Reaction Rate, Surface Area, and Geometry
Date: Winter 2010-11
Hello, I recently did a chemistry experiment where i
measured the effect of surface area on the rate of the reaction, the
reaction between magnesium and hydrochloric acid. 15ml of 3.0mol/L
HCl was used and a 0.4*1.0cm strip of magnesium was used for each
trial. to change the surface area, i folded the magnesium (in half,
in thirds, in the shape of a V,and cylindrical). The flat piece of
magnesium and the cylindrical one did have the same surface area
though. The reaction was measured by the collection of hydrogen gas
(downward displacement of water).three trials were done, all trials
showed similar data. i know that as surface area increases the rate
of reaction should also but there were 2 outliers to my data: flat
and cylindrical piece both of which had the highest surface area.
The flat piece of magnesium was supposed to have the fastest rate,
but it had the lowest, by 10ml/s. The cylindrical piece had the 2nd
highest rate but it had the same surface area as the flat piece. I
have no clue why that happened, how to account for it or how to
Did you perform repeat measurements on each way of folding the Mg? A
single piece of data has little significance in science, we must
verify any result by repeating it.
I would not expect that folding the Mg would really change the
surface area, as acid will get in between the fold, but it still
could if you sealed it well.
I would advise you to repeat and repeat!!
Nidhi - I am wondering if your flat piece was lying flat on the bottom
of the vessel while reacting.
If true, then the bottom face was getting much less access to acid,
and its contribution to reaction rate may have been nearly suppressed.
On the other hand, if the bubbles were furious and the strip was tumbling
in the acid,
then the bottom face is unlikely to have been suppressed,
and then I have no explanation to offer you.
Measuring rates is always difficult - so do not get frustrated. The
reason rates measurements are tough is because many things can
control rates and it is often difficult to keep those things the
same throughout your experiments. Things like fluctuations in
temperature can drastically affect rates. Changes in air pressure,
even the height of the collecting tube over the pan of water, can
affect how fast the water is displaced. Since Mg is easily oxidized,
the amount of oxidation coating the strip can also have some effect.
Here are some suggestions: (1) Be sure to clean the strips with a
fine sand-paper. (2) Try to get a strong difference in rates first
by really changing the surface area between two samples. For example
you could hammer one strip into a flat strip measuring approximately
0.4*0.25cm (folding the strip twice and flattening it). (3) Make
sure that the height of the water-filled collection tube relative to
the pan and to the surface of the floor is the same for all trials.
(4) See how much of a difference a compact strip will have versus an
open one. This way, you can tell whether a small variation, such as
a V- or cylindrical shape, is statistically significant.
Greg (Roberto Gregorius)
Is it possible that there was something preventing contact between
the Mg and the acid solution?
How had that piece of Mg been handled compared with how the other
pieces had been handled?
3 replicates of each treatment may not be the most robust for
establishing the significance of differences among your test cases,
but it is better than nothing. What you will probably find is that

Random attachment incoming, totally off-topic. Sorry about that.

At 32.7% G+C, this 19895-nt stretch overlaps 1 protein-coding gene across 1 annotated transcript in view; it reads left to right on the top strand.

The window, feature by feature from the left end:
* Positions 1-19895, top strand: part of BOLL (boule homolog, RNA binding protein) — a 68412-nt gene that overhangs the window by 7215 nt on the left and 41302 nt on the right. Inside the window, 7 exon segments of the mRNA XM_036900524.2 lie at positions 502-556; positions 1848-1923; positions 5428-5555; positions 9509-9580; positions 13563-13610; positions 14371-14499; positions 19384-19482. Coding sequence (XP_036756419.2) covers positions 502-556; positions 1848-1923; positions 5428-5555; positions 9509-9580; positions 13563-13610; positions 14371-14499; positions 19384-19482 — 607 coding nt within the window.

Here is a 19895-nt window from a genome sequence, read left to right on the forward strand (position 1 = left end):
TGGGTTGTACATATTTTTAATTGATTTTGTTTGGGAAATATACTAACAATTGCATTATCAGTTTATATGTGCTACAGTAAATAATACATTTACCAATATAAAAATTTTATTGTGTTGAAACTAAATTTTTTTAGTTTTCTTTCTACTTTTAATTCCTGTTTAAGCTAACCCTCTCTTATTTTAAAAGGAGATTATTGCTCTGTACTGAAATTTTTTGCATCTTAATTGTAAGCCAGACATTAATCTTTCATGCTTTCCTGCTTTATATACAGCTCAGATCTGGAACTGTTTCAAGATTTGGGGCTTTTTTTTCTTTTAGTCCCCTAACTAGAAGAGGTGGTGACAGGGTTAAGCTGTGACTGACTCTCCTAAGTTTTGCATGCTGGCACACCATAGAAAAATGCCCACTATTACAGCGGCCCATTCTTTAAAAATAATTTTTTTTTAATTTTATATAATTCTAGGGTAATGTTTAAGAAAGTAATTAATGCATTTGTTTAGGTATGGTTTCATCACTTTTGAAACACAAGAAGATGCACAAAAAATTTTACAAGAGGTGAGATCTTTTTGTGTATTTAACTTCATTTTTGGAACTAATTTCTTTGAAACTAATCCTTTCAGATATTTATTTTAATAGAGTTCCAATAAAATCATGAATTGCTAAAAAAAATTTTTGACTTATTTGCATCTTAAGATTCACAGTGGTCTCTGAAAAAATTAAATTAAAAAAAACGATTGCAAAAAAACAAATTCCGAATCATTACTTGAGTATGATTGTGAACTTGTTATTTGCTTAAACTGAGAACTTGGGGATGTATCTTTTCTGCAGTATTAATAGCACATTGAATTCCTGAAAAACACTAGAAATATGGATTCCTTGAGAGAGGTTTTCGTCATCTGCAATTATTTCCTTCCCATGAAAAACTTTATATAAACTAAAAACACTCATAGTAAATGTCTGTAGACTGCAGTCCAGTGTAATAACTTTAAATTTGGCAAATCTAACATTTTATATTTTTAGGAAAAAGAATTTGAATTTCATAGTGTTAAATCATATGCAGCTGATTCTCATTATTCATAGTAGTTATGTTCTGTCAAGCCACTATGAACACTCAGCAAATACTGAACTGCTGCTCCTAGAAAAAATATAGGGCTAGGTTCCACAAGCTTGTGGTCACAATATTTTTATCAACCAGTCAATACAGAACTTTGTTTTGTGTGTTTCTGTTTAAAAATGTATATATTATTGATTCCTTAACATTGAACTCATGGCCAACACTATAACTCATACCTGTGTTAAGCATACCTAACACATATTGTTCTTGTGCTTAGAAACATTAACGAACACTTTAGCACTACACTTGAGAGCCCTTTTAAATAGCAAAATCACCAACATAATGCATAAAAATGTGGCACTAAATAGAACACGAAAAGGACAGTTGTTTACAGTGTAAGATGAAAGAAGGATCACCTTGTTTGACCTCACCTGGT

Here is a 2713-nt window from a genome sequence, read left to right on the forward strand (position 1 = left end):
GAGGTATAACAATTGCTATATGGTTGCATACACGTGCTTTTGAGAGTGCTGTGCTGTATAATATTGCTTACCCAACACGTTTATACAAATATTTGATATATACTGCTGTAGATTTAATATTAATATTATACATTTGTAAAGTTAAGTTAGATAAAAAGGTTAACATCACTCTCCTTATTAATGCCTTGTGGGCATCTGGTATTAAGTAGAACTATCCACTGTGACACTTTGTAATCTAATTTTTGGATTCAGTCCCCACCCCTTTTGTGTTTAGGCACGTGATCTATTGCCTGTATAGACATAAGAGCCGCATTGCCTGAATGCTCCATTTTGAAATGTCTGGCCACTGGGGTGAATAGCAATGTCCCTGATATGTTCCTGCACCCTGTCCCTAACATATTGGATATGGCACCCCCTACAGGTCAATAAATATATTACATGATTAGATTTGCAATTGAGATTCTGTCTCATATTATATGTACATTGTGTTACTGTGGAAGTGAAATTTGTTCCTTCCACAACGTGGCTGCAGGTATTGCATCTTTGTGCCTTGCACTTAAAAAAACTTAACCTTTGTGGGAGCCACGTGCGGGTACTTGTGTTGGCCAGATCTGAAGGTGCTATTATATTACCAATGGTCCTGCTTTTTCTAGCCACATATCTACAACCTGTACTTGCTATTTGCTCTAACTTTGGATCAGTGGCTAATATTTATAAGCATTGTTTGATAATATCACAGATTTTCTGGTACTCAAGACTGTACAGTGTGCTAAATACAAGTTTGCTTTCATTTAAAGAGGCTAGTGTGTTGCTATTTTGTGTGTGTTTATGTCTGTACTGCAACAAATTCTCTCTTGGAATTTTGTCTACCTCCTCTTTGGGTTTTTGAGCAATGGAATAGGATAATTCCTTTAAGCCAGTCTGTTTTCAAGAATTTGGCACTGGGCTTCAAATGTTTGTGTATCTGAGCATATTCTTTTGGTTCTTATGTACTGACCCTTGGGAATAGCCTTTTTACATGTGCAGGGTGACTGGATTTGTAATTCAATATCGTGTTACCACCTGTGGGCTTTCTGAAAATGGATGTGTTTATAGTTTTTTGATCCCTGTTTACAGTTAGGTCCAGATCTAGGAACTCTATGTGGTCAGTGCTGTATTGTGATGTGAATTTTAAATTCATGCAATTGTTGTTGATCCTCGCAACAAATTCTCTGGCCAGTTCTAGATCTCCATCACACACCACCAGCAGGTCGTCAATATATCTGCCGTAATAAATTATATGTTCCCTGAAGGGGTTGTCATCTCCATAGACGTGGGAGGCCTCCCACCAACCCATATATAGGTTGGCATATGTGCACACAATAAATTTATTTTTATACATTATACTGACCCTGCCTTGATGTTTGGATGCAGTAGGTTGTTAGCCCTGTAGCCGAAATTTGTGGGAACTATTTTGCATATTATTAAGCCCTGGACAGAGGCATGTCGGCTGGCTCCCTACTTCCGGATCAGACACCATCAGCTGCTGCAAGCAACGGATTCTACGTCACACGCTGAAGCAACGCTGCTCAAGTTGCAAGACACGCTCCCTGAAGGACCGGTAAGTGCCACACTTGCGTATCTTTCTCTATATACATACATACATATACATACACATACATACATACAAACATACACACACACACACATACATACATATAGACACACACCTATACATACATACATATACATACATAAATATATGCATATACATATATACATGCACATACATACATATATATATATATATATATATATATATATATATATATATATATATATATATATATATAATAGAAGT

the differences among treatments are all insignificant, i.e. the
differences between trials within one type of treatment are as big
as differences between treatments.
Now as for why that would be, my first suspicion is that your
treatments really did not appreciably change the surface area
available for reaction- your folded pieces have to be folded so
tightly that fluid/gas is incapable of (or at least restricted from)
reaching the interior surface. Something to coat part of the Mg
piece that can withstand the HCl - paint/epoxy/nail polish/wax -
would be a more foolproof way of reducing the surface area.
Another factor that cannot be established from your description is
the orientation of your Mg pieces in a tube/beaker/flask. Some
orientations could enhance/reduce advective currents which would
increase/decrease apparent reaction rates, and orientations would
need to be consistent within a treatment to get good reproducibility.
Between these variables, there might be things you could improve to
reduce variability within treatments, and give you a better shot at
finding consistent and significant differences among treatments. If
you cannot redo the experiments, think about what the most likely
causes of variability are, and note that in your write-up.
There are not enough of details to re-analyze your results.
You do not
mention any shape "controls" for each geometry. If you double the surface
area of a particular shape, does the rate double? How were you able to
calculate the surface area and volume of the strip without knowing its
thickness? Were the origins of the strip the same (assuming the 0.4 x 1 cm
strip is the length and width, and not the thickness of the ribbon)? Was the
cylinder a rolled up tube of the strip of Mg, or a solid piece of Mg from
the same sample of metal? Was the surface area of the cylinder (including /
not including) the ends of the cylinder? Did the rate of reaction of
various flat pieces (depend / not depend) on whether the surface area was
changed by folding (as you did) the same as cutting pieces of the foil?
You have learned an important lesson, although giving you an answer
you did not expect. Science is all about digging out the explanation of
unexpected results. If we knew the answer before we began, there would not be
any reason to do the experiment in the first place! Welcome to the world of
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Update: June 2012